TESS telescope discovers nine hot Jupiters

Thanks to the TESS space telescope, an international team of astronomers has discovered nine previously unknown gas giants. One of them is almost four times more massive than Jupiter.

Hot Jupiter in the artist’s image. Source: ESA/Hubble

The discovery was made during the analysis of data on changes in the light curves of nine stars caused by the transits of bodies orbiting them. It was subsequently confirmed by ground-based observations and spectroscopic observations.

All the discovered exoplanets are hot gas giants. Their circulation periods are less than eight days, and the equilibrium surface temperatures range from 730 °C to 1500 °C. Thus, they are classified as hot Jupiters.

As for the physical characteristics of the found exoplanets, their masses range from 0.55 to 3.88 Jupiter masses. The largest of them is 1.65 times larger than Jupiter. The orbits of the two exoplanets have a large eccentricity, which suggests that they have been subjected to tidal interactions.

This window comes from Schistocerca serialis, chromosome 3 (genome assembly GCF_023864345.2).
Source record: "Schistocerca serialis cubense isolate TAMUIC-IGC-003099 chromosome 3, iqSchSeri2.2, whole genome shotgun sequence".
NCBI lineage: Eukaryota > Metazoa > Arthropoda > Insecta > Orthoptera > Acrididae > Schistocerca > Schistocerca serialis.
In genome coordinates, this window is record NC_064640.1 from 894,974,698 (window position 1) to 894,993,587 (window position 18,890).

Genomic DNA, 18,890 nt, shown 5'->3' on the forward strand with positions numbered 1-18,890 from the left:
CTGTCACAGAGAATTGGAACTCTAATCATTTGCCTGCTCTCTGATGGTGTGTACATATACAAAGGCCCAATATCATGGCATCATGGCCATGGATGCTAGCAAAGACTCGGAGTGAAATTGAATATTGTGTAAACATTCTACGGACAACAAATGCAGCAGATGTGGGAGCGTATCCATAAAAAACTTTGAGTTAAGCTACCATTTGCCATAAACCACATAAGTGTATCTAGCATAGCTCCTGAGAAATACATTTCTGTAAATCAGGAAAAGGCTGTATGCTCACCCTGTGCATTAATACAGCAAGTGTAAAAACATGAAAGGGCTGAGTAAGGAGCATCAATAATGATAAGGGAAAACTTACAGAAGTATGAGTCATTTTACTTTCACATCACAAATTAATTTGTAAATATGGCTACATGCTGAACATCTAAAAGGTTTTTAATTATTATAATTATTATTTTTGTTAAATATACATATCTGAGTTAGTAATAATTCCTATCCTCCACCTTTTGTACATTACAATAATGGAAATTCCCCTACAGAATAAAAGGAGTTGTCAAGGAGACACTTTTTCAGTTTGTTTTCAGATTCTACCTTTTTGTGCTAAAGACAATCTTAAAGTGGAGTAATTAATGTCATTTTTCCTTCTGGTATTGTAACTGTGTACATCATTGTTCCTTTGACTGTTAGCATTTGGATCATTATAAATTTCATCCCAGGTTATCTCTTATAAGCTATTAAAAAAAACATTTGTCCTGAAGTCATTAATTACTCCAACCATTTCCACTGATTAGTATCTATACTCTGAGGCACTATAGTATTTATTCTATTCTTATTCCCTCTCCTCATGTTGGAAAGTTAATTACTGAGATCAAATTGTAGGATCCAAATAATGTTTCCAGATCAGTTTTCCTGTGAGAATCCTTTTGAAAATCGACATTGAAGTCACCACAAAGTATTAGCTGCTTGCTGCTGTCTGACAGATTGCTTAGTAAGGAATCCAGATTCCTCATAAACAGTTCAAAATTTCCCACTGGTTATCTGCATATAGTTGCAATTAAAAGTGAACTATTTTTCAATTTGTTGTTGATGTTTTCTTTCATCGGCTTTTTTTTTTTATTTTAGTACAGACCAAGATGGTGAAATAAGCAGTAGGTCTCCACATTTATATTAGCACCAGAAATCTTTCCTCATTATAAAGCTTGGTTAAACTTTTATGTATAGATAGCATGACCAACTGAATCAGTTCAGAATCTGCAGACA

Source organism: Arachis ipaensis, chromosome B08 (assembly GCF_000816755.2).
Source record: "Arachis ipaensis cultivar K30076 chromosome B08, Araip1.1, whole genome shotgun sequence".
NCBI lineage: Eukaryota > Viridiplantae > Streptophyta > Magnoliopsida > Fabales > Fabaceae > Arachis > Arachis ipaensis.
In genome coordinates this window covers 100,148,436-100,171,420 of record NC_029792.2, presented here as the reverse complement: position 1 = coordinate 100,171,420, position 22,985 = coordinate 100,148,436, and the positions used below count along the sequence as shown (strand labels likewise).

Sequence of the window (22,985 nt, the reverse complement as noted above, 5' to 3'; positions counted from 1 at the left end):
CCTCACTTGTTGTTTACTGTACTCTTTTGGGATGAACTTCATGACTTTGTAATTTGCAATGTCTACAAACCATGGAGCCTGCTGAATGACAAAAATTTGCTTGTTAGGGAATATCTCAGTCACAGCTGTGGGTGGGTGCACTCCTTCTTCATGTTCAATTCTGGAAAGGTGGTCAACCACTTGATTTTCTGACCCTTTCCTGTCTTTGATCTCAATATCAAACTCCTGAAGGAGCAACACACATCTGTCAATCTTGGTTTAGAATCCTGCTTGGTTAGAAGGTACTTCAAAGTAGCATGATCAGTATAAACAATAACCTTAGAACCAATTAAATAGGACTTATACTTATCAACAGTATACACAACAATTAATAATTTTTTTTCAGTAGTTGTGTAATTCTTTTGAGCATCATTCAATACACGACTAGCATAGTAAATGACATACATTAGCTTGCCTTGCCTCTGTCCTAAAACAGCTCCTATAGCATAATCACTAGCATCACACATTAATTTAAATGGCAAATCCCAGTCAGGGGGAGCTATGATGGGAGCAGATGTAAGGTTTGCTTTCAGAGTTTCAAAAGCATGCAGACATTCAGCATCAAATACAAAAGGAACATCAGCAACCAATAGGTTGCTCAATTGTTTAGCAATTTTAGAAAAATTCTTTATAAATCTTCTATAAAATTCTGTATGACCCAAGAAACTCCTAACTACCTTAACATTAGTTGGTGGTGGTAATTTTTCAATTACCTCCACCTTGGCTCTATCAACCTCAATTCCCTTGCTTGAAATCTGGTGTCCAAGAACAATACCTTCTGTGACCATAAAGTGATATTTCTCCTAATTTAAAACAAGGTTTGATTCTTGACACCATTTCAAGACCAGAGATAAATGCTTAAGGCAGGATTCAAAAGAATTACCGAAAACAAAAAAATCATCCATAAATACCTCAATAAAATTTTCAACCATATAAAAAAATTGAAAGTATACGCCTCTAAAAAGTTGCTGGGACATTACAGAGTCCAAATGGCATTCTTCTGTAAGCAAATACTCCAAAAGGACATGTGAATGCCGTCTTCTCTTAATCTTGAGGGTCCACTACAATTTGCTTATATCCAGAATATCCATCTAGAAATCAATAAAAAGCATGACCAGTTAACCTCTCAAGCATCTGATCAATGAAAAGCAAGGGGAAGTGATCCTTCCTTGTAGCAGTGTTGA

The stars orbiting the exoplanets are located at distances of 576-85 light-years from Earth. Their radii range from 0.84 to 2.19 solar, and their masses range from 0.9 to 1.57 solar masses. The age of the two oldest luminaries is estimated at about 8 billion years.

According to https://phys.org

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